Michigan Tech Expands Data Science Programs to Meet Demand

Environmental data science is the latest addition to Michigan Technological University undergraduate programs that teach students how to visualize, manage and understand data to find solutions for urgent global challenges.

The potential power of environmental data science hit David Flaspohler, dean of Michigan Tech’s College of Forest Resources and Environmental Science (CFRES), about four years ago during a conversation with his daughter. She was in the computer science Ph.D. program at the Massachusetts Institute of Technology doing research that involved predicting the location of deep-sea thermal vents. The vents lie hundreds of feet below the surface of the Gulf of California in complete darkness, where they support a unique ecosystem.

“She was using environmental data collected from remotely operated vehicles that sample ocean chemistry to allow her to trace the diluting water from each vent back to its origin,” Flaspohler said. “It was kind of an ‘aha!’ moment when I saw how this kind of environmental data could help address a lot of questions in the natural resources field.”

The first students to enroll in the bachelor’s degree in environmental data science program will begin their coursework in fall 2024. Proponents of the new degree program said Michigan Tech’s distinctive academic and physical environments are ideally suited for this category of data science studies.

For instance, environmental data science can answer questions about how forests respond to climate change related to temperature, moisture or invasive pests. Data science was also used to find out how the moose population of Isle Royale National Park reacted to the translocation of new wolves to the Lake Superior island in 2018.

Michigan Tech has a rich tradition of innovative cross-disciplinary programs, and environmental data science students will find themselves at the forefront of this exciting new field.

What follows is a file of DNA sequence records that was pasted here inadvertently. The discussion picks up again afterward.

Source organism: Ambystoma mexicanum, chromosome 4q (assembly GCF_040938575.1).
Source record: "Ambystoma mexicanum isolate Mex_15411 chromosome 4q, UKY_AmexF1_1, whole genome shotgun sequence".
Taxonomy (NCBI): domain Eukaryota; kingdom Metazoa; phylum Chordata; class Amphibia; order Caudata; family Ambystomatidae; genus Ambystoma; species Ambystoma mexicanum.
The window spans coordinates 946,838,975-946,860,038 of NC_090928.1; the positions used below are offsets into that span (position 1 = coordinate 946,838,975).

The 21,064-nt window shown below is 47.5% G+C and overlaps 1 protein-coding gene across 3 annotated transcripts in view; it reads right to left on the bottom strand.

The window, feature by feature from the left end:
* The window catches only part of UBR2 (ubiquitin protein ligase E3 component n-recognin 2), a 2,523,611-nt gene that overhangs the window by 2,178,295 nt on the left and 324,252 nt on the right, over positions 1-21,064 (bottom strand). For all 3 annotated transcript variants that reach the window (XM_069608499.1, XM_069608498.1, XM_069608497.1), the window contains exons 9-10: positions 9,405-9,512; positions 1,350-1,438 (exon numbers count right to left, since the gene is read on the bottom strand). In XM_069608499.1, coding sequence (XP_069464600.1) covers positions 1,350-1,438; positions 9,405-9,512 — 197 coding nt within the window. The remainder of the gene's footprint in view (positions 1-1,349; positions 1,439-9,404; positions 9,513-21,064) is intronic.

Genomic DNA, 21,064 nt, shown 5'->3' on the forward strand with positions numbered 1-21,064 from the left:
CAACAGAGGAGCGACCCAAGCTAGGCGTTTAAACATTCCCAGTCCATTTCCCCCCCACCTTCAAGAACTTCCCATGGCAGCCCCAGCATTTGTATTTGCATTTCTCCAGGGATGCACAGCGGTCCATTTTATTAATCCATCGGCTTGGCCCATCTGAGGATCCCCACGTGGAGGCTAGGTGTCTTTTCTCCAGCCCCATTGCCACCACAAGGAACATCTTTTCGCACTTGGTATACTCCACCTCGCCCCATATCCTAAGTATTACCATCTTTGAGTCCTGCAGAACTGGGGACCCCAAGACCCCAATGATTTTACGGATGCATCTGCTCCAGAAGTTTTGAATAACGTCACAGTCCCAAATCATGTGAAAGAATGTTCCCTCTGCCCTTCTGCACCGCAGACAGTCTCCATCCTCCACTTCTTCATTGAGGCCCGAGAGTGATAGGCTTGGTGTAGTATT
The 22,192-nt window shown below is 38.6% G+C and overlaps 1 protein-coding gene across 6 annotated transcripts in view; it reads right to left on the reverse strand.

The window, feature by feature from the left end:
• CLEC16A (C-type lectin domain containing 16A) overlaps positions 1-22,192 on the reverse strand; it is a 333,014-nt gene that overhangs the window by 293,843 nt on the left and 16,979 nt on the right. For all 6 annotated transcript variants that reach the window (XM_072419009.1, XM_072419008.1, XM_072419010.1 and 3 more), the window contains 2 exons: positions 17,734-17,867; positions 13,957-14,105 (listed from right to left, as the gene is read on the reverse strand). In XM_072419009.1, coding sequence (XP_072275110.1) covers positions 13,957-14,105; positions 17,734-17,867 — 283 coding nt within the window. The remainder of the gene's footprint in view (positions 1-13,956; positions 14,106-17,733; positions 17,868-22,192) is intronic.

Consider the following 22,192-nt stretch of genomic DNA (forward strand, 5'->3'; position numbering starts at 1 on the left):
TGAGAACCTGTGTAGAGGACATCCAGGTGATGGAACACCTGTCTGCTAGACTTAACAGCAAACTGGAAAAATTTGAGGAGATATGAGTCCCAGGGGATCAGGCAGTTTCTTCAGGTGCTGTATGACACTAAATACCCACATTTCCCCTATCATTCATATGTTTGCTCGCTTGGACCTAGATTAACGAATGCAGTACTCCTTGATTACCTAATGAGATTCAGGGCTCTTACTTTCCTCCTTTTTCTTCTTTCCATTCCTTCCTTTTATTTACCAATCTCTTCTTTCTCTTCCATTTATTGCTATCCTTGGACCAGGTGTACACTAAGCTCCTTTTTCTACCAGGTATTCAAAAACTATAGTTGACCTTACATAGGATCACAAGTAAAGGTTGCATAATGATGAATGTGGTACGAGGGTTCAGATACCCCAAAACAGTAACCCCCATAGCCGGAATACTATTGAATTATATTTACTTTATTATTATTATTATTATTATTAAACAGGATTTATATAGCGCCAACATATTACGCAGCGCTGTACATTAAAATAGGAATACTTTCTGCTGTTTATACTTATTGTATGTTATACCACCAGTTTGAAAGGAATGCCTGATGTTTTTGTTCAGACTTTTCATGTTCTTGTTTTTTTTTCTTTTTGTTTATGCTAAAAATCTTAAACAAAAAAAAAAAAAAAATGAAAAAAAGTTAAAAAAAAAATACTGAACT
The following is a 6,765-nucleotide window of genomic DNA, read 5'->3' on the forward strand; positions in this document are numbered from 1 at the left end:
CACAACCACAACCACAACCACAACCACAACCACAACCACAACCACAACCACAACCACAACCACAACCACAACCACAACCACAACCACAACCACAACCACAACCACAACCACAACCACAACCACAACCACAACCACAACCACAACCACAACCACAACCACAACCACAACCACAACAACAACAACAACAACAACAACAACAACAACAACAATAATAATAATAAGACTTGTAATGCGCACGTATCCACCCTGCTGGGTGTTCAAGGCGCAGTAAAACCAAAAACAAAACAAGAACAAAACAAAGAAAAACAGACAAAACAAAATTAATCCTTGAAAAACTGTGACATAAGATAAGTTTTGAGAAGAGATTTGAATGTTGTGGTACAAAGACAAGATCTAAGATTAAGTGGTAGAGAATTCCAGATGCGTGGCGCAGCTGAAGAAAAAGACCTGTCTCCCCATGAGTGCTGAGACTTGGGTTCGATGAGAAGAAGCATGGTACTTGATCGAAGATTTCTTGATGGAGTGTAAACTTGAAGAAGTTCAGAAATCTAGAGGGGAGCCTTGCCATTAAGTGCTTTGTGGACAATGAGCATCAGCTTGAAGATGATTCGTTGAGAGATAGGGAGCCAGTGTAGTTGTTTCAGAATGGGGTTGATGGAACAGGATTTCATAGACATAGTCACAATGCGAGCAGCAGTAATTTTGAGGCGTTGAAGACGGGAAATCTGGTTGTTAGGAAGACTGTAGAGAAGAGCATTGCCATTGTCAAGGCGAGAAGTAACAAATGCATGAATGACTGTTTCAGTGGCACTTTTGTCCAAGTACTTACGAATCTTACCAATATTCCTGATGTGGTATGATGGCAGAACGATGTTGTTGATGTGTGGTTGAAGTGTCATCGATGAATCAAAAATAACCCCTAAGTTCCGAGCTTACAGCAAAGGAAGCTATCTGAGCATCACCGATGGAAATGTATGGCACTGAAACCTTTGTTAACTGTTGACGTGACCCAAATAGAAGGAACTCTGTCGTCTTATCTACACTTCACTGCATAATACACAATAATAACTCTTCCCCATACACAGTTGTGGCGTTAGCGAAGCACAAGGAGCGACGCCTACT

David Flaspohler, dean, College of Forest Resources and Environmental Science

“Sixty-four moose were fitted with GPS collars that send location information every 30 minutes,” said Flaspohler. “This amounts to 4,383 locations per moose per year. In addition, the collars contain a thermometer and an accelerometer that records the 3D movement of each moose every five minutes, or 105,192 times per year. This research has resulted in literally millions of data points related to location, temperature, habitat use, activity levels and more.”

“Traditional statistical approaches often fail to identify highly complex patterns while tools from data science can prove useful,” said Flaspohler.

Data Science Infused Across Tech’s Campus

While the new environmental data science bachelor’s degree is housed in MTU’s College of Forest Resources and Environmental Science, it’s part of a collaboration between CFRES, the departments of Biological Sciences and Mathematical Sciences in the College of Sciences and Arts, and the College of Computing.

Connections Across Colleges

Data science factors into everyday life as well as work environments around the world. That’s why all of Michigan Tech’s colleges collaborate on numerous data science programs and projects. The University’s information technology department, as well as Van Pelt and Opie Library, are also partners.